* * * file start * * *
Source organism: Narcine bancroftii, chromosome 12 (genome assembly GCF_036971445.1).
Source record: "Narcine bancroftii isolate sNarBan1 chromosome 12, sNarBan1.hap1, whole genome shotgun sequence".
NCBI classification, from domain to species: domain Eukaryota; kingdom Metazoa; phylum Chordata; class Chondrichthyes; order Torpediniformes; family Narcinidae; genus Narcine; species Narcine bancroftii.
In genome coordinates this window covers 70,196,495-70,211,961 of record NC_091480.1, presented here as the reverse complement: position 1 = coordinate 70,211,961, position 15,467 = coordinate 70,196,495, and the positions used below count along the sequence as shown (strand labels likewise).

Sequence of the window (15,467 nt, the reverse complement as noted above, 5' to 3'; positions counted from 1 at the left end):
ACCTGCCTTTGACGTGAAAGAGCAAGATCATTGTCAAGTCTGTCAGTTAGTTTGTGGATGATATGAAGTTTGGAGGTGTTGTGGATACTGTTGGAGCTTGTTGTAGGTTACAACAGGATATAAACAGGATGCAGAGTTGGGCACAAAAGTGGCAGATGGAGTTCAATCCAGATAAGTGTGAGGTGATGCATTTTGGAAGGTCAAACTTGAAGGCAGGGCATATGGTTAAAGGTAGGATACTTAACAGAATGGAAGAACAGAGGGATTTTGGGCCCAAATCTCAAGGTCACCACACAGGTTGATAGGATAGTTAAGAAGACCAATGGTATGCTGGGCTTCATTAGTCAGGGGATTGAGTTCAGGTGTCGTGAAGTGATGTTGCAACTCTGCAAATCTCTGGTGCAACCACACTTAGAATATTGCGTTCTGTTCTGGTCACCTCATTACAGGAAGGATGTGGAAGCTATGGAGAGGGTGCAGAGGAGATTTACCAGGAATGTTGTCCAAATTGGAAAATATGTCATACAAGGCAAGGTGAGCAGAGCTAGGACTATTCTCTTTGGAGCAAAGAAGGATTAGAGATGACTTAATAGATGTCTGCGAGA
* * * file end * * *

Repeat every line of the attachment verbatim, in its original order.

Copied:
Source organism: Narcine bancroftii, chromosome 12 (genome assembly GCF_036971445.1).
Source record: "Narcine bancroftii isolate sNarBan1 chromosome 12, sNarBan1.hap1, whole genome shotgun sequence".
NCBI classification, from domain to species: domain Eukaryota; kingdom Metazoa; phylum Chordata; class Chondrichthyes; order Torpediniformes; family Narcinidae; genus Narcine; species Narcine bancroftii.
In genome coordinates this window covers 70,196,495-70,211,961 of record NC_091480.1, presented here as the reverse complement: position 1 = coordinate 70,211,961, position 15,467 = coordinate 70,196,495, and the positions used below count along the sequence as shown (strand labels likewise).

Sequence of the window (15,467 nt, the reverse complement as noted above, 5' to 3'; positions counted from 1 at the left end):
ACCTGCCTTTGACGTGAAAGAGCAAGATCATTGTCAAGTCTGTCAGTTAGTTTGTGGATGATATGAAGTTTGGAGGTGTTGTGGATACTGTTGGAGCTTGTTGTAGGTTACAACAGGATATAAACAGGATGCAGAGTTGGGCACAAAAGTGGCAGATGGAGTTCAATCCAGATAAGTGTGAGGTGATGCATTTTGGAAGGTCAAACTTGAAGGCAGGGCATATGGTTAAAGGTAGGATACTTAACAGAATGGAAGAACAGAGGGATTTTGGGCCCAAATCTCAAGGTCACCACACAGGTTGATAGGATAGTTAAGAAGACCAATGGTATGCTGGGCTTCATTAGTCAGGGGATTGAGTTCAGGTGTCGTGAAGTGATGTTGCAACTCTGCAAATCTCTGGTGCAACCACACTTAGAATATTGCGTTCTGTTCTGGTCACCTCATTACAGGAAGGATGTGGAAGCTATGGAGAGGGTGCAGAGGAGATTTACCAGGAATGTTGTCCAAATTGGAAAATATGTCATACAAGGCAAGGTGAGCAGAGCTAGGACTATTCTCTTTGGAGCAAAGAAGGATTAGAGATGACTTAATAGATGTCTGCGAGA